Models developed in Fabric can also be deployed in other environments like Azure Machine Learning (Azure ML), other cloud providers, or even on-premises deployment. In this post we'll take a look at how to export models trained in Fabric and deploy them into other compute infrastructures.

The Use Cases for Exporting Fabric Models

Fabric's Data Science workload uses the distributed Spark cluster which provides the ability to train ML models using large data sets, and trained models can be used with Synapse Transformers to efficiently score large input data efficiently at scale.

However, there may be other production ML uses for the models we trained in Fabric.  Some examples:

  1. Deploying of real-time inference endpoints to REST web servers for consumption by other applications.
  2. Deploying batch endpoints to serve ETL pipeline use cases.
  3. Re-using models trained in Fabric in applications running  in other cloud infrastructures (AWS, Google, IBM, etc.) or in custom compute instances on-premises or on edge devices.

Because we can export Fabric models, we can leverage Fabric's scalable compute and access to OneLake data sources for training, and repurpose trained models in many other applications across the enterprise.

As of this writing in February 2024, the Fabric roadmap contains a Model Endpoint feature which, when available, may enable some of these uses cases directly from Fabric. 
model endpoint roadmap

Walk Through

The walk-through and demo of model export, import and Azure ML inference endpoint deployment is covered in the embedded YouTube video. The written summary of the technique continues after the embedded video.

Export the ML Model from Fabric

The first step in deploying a Fabric ML model is to export it.  In this basic walk-through, I simply export the model to my local Windows system.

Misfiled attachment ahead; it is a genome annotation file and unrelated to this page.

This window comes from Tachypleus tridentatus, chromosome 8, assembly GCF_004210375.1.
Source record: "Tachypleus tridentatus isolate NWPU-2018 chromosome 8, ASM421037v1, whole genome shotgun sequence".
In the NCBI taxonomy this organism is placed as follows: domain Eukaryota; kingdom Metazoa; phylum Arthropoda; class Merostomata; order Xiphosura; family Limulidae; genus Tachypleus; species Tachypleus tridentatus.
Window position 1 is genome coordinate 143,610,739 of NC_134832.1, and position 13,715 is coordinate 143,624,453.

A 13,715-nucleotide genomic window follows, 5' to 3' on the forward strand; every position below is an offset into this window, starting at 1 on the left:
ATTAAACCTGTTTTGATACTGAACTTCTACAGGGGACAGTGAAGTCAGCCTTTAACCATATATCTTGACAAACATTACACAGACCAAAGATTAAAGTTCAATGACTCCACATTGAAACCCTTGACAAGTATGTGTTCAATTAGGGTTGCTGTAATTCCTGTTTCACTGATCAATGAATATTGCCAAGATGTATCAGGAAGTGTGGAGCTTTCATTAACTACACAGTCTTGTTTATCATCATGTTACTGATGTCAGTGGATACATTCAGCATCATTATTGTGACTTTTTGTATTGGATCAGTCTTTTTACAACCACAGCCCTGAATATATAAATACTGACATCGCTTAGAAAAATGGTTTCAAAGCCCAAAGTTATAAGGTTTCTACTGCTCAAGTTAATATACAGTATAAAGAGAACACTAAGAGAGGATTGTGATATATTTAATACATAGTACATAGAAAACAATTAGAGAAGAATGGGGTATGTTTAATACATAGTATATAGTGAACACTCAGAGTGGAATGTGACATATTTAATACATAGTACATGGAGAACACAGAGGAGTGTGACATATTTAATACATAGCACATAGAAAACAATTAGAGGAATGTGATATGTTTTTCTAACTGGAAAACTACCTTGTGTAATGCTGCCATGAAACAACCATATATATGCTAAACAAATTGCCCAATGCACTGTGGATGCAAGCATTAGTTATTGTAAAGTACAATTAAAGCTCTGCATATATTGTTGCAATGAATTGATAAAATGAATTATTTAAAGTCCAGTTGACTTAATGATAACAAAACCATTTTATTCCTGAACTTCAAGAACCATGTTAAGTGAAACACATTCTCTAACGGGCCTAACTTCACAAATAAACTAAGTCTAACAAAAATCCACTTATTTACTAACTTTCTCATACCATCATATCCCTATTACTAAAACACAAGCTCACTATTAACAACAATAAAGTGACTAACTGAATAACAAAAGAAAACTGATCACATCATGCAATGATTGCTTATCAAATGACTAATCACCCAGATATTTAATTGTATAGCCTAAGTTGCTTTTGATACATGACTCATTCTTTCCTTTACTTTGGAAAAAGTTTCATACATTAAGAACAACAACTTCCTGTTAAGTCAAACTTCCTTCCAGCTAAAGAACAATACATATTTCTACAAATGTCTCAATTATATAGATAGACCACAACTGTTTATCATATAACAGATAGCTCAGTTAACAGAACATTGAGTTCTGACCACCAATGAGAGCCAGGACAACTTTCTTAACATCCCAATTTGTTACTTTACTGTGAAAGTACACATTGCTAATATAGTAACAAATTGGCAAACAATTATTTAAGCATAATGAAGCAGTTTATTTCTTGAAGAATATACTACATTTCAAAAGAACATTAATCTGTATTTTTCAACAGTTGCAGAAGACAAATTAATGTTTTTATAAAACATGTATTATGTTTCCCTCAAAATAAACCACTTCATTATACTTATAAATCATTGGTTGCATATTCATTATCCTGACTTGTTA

The model I'm exporting was created in a Fabric notebook, and registered in the Fabric workspace using MLflow. MLflow creates all the metadata needed to import models to Azure ML, avoiding the need to manually create an inference script (Python)!

Exporting a model from Fabric is easy--just tap the Download ML model version button in the UI.  

Exporting a Fabric ML Model from the Web UI

Explore the contents of the downloaded file

Fabric will combine the ML Model along with a Python Object Serialization file (a/k/a pickle file) having a .pkl extension, and YAML files (.yml) that describe to other platforms the structure and interface provided by the model. All these files are packaged into a .zip file, which will be placed in your Downloads folder.

If you open the .zip file, you can review the model and metadata files before deploying them to other systems.

Contents of the Fabric downloaded .zip file

The contents of the .zip file contain YAML files that define the runtime environment a serving compute engine needs to provide for the model, and the input/output interface (data structures) needed to call the model.

Upload the Model to Azure ML

In this example, we're going to deploy an Azure ML real-time inference endpoint to publish the model to the Internet via a RESTful web service.

While it is possible to deploy an endpoint using a model from our local file system, I'm going to register the model in and Azure ML workspace, and use the Azure ML Studio web UI to deploy the endpoint.